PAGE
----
Bridewell, W., Bani Asadi, N., Langley, P., & Todorovski, L. (2005)
Proceedings of the Twenty-Second International Conference on Machine Learning (pp. 81-88). Bonn, Germany.
(PDF)

2006

Inductive Revision of Quantitative Process Models

Abstract

Most research on computational scientific discovery has focused on developing an initial model, but an equally important task involves revising a model in response to new data.

In this paper, we present an approach that represents candidate models as sets of quantitative processes and that treats revision as search through a model space which is guided by time-series observations and constrained by background knowledge cast as generic processes that serve as templates for the specific processes used in models.

We demonstrate our system's ability on three different scientific domains and associated data sets. We also discuss its relation to other work on model revision and consider directions for additional research.

Inductive Revision of Quantitative Process Models
Asgharbeygi, N., Bay, S., Langley, P., & Arrigo, K. (2006)
Ecological Modelling, 194, 70-79
(PDF)

Constructing Explanatory Process Models from Biological Data and Knowledge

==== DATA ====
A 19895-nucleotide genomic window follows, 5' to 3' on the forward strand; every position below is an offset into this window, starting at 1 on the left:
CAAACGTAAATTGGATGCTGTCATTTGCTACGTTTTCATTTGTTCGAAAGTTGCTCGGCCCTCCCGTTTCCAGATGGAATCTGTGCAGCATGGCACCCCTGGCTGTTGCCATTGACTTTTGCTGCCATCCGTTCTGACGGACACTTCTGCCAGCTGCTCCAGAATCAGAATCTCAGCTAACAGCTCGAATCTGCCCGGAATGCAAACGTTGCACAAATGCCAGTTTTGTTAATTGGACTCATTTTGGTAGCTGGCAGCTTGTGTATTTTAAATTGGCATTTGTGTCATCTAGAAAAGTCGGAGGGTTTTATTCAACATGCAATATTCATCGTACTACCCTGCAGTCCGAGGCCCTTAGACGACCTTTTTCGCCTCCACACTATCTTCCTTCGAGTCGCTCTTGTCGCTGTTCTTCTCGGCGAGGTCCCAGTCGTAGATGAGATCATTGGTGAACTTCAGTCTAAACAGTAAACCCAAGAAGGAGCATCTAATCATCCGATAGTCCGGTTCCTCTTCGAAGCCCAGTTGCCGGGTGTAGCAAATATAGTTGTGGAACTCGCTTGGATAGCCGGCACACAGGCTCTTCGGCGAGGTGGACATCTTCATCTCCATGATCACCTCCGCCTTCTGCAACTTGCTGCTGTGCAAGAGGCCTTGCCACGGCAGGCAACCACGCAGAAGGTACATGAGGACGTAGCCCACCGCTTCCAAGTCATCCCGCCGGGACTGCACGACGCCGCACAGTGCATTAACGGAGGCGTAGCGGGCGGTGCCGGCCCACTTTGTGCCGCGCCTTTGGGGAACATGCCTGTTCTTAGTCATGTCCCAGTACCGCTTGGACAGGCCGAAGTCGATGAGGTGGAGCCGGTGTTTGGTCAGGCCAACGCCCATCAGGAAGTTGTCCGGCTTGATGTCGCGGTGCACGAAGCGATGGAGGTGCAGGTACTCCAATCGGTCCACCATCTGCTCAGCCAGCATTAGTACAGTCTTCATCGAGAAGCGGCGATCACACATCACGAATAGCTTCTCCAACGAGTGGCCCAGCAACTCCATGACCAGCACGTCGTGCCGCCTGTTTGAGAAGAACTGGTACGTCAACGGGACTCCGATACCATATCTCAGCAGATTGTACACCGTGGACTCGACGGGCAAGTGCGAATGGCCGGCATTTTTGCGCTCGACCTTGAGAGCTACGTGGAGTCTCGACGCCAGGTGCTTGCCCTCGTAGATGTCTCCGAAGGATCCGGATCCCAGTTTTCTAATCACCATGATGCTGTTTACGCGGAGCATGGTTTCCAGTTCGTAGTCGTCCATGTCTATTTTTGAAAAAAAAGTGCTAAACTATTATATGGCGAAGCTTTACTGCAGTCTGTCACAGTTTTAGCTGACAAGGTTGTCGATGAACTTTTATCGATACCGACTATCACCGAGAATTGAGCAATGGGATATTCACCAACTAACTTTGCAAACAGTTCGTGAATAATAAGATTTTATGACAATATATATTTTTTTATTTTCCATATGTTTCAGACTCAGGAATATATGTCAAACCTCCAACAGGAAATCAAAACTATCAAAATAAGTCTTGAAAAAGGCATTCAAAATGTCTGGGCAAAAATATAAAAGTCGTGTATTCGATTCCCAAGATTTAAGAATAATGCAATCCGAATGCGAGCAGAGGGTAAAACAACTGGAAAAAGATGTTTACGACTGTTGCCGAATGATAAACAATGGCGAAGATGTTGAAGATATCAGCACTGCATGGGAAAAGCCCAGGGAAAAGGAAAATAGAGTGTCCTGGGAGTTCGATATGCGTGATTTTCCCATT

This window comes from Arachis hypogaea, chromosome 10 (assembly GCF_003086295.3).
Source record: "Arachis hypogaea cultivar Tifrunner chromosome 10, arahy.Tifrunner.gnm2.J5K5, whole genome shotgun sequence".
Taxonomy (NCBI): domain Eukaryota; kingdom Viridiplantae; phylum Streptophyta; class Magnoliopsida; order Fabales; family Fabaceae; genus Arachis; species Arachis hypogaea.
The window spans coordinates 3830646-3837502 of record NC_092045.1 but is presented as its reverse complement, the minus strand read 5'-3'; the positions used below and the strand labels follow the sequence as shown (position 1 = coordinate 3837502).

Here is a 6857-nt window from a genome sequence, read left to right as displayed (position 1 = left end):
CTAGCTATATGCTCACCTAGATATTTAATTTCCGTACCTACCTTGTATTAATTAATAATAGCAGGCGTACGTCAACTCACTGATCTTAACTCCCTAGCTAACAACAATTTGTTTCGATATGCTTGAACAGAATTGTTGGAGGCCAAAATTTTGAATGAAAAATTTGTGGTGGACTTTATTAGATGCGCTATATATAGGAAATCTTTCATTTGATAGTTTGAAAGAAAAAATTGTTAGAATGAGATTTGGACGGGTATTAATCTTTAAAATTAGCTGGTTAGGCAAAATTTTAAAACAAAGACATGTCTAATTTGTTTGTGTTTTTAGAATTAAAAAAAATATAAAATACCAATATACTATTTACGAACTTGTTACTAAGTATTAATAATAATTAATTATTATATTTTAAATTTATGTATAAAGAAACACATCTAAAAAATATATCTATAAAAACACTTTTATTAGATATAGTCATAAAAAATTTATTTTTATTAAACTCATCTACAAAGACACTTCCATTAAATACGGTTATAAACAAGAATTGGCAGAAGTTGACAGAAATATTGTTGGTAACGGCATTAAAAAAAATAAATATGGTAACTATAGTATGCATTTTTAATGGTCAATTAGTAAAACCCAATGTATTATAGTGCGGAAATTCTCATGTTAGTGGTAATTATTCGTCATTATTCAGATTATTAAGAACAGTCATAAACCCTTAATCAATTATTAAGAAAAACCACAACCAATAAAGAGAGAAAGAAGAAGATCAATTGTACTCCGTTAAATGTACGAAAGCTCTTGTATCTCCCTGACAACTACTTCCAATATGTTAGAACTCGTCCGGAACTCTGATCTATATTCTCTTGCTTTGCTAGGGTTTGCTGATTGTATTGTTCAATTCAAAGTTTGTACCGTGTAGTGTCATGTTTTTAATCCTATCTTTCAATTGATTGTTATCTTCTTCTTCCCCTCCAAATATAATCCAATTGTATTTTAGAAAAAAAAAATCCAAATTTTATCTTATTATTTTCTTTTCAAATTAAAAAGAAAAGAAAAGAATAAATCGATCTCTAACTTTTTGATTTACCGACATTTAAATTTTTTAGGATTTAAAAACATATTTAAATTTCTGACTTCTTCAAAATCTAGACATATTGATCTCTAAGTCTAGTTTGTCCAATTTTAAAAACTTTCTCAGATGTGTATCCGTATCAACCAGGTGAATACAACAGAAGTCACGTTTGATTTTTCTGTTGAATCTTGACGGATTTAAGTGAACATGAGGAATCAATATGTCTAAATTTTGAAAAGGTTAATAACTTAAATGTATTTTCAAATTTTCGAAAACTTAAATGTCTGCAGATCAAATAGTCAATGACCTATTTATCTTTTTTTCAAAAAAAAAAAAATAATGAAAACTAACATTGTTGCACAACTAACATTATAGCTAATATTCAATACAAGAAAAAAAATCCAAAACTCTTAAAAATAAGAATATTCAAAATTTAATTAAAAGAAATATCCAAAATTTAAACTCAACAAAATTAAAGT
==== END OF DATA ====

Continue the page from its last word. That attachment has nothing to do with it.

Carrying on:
Abstract

We address the task of inducing explanatory models from observations and knowledge about candidate biological processes, using the illustrative problem of modeling photosynthesis regulation. We cast both models and background knowledge in terms of processes that interact to account for behavior.

We also describe IPM, an algorithm for inducing quantitative process models from such input, and we demonstrate its use both on photosynthesis and on a second domain, biochemical kinetics. In closing, we consider the generality of our approach, discuss related research on biological modeling, and suggest directions for future work.

Constructing Explanatory Process Models from Biological Data and Knowledge
Langley, P., Shiran, O., Shrager, J., Todorovski, L., & Pohorille, A. (2006)
AI in Medicine, 37, 191-201
(PDF)

Learning Process Models with Missing Data

Abstract